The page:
It will be the greatest of ironies if this technology should be the end of the strangle hold of the Modernist leaning left wing liberals.
    JPG

  11. worm says:

    I can certainly understand how a “holier than thou” attitude could be a problem and should be addressed. I’m not sure I see how one seminarian kneeling to receive Communion could be a problem for the other seminarians. If anything, shouldn’t THAT be addressed before they have to face it in a parish themselves?

  12. John L says:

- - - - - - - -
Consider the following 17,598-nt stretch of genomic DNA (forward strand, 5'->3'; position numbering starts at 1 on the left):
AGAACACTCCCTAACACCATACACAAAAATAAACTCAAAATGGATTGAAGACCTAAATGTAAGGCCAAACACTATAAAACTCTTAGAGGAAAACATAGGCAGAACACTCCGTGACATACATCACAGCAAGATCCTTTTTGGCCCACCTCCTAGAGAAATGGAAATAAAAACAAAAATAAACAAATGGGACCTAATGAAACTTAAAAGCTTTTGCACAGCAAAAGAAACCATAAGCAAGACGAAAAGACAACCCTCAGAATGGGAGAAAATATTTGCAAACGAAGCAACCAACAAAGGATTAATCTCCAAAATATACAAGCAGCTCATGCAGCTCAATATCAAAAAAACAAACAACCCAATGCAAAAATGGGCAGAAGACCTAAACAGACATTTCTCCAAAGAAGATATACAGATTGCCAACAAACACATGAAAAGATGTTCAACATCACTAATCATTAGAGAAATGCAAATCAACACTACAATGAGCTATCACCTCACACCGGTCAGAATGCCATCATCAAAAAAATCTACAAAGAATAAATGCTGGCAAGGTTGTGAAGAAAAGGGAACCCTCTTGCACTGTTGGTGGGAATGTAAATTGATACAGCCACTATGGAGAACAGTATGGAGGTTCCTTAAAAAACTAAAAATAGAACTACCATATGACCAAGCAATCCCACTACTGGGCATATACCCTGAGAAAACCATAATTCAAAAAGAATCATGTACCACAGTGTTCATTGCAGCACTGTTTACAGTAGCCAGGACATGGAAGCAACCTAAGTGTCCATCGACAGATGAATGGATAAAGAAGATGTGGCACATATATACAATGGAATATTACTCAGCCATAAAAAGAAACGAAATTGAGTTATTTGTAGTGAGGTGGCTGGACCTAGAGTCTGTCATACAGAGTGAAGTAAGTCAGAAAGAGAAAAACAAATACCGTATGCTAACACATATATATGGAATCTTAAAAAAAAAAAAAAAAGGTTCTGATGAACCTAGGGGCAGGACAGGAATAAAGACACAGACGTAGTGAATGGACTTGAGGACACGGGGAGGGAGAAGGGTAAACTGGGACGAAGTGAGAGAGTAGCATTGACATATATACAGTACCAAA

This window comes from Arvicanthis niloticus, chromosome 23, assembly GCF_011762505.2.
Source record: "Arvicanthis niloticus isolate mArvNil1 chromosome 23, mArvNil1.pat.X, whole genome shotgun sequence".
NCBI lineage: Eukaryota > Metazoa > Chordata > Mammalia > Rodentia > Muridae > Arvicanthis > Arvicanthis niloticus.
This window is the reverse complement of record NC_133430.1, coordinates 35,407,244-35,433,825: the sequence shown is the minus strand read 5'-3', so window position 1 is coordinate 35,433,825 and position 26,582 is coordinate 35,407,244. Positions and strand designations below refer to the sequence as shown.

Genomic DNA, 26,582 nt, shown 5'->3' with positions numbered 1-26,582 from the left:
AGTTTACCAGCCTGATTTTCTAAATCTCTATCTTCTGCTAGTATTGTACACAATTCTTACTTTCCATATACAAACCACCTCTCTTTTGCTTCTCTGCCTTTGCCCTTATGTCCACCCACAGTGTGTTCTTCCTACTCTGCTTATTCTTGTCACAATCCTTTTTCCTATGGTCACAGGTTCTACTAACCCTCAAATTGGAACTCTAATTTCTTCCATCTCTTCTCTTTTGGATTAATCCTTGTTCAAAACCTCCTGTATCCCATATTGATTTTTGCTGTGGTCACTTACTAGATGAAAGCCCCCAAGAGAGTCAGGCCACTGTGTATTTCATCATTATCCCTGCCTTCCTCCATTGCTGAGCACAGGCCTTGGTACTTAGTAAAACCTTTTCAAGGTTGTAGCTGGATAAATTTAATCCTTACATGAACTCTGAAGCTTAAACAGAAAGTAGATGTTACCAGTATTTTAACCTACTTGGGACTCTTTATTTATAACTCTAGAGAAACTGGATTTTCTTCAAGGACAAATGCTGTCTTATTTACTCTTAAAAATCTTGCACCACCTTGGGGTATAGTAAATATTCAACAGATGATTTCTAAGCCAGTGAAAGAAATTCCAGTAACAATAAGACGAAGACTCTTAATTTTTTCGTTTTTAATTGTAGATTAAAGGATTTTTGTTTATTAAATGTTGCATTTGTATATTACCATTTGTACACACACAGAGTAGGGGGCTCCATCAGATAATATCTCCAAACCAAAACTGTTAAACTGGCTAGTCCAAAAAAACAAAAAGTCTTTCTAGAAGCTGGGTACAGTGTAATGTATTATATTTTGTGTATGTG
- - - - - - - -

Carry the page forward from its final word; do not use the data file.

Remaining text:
I wondered how Alex E knows that the seminary policy of not kneeling for communion is about the policy favoured by the bishops, since the diocese from which these seminarians come is not identified. In any case only episcopal policies that are legal require respect from the faithful, and, as pointed out above, this policy is not legal. I would suggest that the seminarians take up this issue of not kneeling with their bishop, and if the bishop is not sympathetic, that they find another diocese and another seminary if possible. A seminary is not a place where you are supposed to be guarded about your faith commitments; it is a place where you are supposed to be formed in your faith by formators who are totally committed to the Church and her teachings. The Church requires this kind of formation for seminarians for a reason; it is because it is urgently necessary for their being able to properly exercise a priestly ministry. So you have a responsibility, not just a right, to find and go to a seminary where you will be given this kind of formation. Keeping quiet, keeping your head down, and getting through to ordination in a seminary where the formators are not loyal to the Church or to the Catholic faith is not an option you are entitled to exercise unless there is really no other choice; and even if you cannot get in to another seminary, you must seriously consider whether or not your faith is capable of surviving the seminary you are in. Many seminarians have lost their faith and will lose their souls because of eventually accepting what they were taught at the seminary, and you need to be quite sure that you will not be one of them if your attending this seminary is not to be a serious occasion of sin for you. I have experience of seminary teaching and can tell you this is the case.